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Girl Scout troop learns resilience and how to create boundaries

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“Resiliency is the ability to bounce back,” Stephanie Lewis, a member of the Utah National Guard, told Lehi Girl Scout Troop 520 at Camp Williams on Thursday, April 14. 

Stephanie Lewis works out of Draper as the Sexual Assault Prevention Response Victim Advocate Coordinator for the Army. “A big part of our job right now is community outreach. We’re trying to do preventative things.” She met Troop 520 leader Abby Hansen last November when she gave a presentation to the Girl Scouts about being a woman in the military for Veteran’s Day.

“I love talking to the Scouts when I can,” said Lewis.

Lewis started the workshop with a few get-to-know-you games before identifying some of the qualities and characteristics the Girl Scouts can develop to become more resilient. She talked about self-awareness, mental agility, strength of character and connection as keys to creating boundaries for themselves.

“The most important thing girls can learn from a young age is to set boundaries. Having those boundaries and not being afraid to stand up for what is right. If we taught all kids that skill we’d have no bullies – they would look odd because everyone would speak up and say, ‘No, that’s not okay,’” said Lewis. “It’s cool to see that culture growing in the military. No one wants to make crude jokes or say something rude about someone else because that’s weird. You see that culture more in places where there is more diversity.”

As a Sexual Assault Prevention Response Victim Advocate, Lewis has seen how imperative it is for women especially to recognize their thoughts and behaviors so they can avoid bad situations.

“What happens a lot in the military is the grooming. Manytimes, women don’t realize what is happening and they try to be polite,” Lewis explained. “In our self-defense classes, we teach them to recognize that if they’re uncomfortable, know your boundaries. It’s not okay, no matter who it is.” She went on to explain that in the military it can be even harder when the person doing the grooming outranks the victim.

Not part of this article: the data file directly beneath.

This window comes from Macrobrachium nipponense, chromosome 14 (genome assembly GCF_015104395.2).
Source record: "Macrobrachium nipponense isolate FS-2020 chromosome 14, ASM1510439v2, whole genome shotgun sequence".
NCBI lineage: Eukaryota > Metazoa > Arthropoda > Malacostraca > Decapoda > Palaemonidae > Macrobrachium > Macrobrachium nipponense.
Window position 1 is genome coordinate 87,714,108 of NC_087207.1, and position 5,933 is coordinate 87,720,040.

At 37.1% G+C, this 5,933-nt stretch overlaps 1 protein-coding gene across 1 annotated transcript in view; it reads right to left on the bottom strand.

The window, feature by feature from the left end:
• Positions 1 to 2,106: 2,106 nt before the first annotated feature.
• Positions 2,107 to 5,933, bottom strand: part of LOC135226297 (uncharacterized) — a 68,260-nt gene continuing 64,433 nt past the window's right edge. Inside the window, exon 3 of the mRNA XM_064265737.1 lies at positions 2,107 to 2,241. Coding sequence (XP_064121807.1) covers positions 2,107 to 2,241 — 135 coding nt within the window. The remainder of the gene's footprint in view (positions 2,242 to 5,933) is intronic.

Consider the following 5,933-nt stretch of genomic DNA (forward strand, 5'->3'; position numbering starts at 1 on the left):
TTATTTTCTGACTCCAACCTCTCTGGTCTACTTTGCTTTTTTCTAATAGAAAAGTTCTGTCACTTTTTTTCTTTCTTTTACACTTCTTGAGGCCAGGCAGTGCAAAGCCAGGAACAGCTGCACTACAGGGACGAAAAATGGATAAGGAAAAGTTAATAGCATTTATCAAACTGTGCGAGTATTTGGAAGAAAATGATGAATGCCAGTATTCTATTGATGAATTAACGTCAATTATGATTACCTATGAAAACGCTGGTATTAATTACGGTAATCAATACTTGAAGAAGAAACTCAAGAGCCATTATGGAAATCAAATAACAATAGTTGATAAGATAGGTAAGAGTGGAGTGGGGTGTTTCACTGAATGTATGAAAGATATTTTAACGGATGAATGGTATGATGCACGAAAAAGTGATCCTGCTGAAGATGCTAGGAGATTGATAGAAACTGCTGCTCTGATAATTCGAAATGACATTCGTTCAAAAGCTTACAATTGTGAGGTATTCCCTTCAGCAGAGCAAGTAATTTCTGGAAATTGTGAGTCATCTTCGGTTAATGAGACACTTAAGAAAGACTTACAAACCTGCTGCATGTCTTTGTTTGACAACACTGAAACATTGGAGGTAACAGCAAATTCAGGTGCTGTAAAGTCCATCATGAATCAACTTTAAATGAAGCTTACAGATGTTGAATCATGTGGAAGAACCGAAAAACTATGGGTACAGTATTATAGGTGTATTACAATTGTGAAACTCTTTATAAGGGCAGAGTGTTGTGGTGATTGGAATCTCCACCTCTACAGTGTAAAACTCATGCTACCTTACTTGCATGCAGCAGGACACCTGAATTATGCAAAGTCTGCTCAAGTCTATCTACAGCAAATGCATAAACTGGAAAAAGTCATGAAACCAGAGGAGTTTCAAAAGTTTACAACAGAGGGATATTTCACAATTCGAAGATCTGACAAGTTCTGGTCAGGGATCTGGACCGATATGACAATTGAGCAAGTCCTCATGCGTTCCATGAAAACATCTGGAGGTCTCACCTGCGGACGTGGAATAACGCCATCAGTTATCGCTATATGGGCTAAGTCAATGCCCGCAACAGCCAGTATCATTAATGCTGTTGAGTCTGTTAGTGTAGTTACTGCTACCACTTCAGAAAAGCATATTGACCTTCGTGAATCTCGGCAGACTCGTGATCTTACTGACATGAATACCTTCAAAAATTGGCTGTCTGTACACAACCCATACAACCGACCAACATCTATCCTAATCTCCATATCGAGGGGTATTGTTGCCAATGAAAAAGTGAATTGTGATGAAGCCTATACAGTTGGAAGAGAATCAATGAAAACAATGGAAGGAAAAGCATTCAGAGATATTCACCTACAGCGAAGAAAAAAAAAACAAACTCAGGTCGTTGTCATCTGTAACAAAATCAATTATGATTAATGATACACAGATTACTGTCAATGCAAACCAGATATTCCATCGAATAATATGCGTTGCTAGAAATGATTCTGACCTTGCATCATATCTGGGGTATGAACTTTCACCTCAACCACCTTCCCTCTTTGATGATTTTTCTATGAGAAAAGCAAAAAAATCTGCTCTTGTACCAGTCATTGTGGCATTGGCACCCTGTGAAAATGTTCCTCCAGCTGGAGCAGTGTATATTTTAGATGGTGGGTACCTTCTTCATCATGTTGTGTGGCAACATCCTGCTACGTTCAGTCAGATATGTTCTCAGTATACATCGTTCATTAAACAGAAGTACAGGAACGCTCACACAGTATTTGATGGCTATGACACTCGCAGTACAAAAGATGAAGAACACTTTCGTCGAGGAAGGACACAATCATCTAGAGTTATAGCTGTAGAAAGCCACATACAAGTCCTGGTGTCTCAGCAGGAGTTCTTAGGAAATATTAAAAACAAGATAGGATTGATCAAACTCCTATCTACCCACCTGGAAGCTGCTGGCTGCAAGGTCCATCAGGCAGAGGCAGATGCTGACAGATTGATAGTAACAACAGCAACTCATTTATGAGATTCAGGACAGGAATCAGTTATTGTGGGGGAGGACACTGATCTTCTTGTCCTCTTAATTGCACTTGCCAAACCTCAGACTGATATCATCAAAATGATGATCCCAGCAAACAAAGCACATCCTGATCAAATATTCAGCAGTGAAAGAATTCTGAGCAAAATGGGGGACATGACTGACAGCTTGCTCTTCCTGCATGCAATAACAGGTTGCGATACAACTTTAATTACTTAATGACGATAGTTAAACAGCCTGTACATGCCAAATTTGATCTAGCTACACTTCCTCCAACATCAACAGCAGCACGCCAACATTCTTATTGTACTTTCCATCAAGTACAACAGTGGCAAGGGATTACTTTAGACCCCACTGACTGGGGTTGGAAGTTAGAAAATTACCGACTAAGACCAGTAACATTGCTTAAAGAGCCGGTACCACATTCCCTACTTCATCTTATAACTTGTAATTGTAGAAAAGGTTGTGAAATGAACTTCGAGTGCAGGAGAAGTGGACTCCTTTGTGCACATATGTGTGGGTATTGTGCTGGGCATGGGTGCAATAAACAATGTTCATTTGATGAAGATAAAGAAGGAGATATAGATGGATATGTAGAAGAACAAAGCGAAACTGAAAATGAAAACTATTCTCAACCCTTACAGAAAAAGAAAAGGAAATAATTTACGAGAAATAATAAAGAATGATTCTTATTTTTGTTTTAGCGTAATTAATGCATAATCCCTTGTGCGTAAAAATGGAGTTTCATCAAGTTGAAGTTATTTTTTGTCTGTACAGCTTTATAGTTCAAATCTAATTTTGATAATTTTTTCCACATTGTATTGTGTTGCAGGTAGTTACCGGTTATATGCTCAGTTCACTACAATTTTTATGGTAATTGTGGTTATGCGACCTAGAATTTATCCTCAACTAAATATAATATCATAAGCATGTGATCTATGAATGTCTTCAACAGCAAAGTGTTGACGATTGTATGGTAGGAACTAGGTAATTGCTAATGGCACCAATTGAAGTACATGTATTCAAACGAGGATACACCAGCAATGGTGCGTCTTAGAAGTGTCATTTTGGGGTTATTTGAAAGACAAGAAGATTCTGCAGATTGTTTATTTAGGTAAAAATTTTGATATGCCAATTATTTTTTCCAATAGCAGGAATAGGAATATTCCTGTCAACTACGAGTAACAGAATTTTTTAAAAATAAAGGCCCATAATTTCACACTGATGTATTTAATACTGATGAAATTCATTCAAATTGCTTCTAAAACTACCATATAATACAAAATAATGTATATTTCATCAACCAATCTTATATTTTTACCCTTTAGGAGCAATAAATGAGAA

“They pretty much tear your soul apart in basic training. It’s changing now, but they teach you to have complete faith in yourN.C.O., that your N.C.O. will always take care of you and listen to you. They don’t talk about the piece that they’re not always going to be good people,” added Lewis.

“A lot of these young girls come in and get groomed from the very beginning. They’re vulnerable and they don’t have confidence in their boundaries yet. They’ll say, ‘It’s my sergeant, I can’t say anything. I guess it’s okay that he’s yelling in my face and saying terrible things.’ They feel like they have no power,” said Lewis.

The highest risk factor for sexual assault in the military is the ratio of men to women. “When there are many more men than women in National Guard units, there are reports of sexual assault and toxic culture,” Lewis explained. “When you are the most marginalized population there, it’s going to be harder – it’s going to take more courage to say something. Diversity is the answer. We have to have women and men with their different strengths to create balance.”

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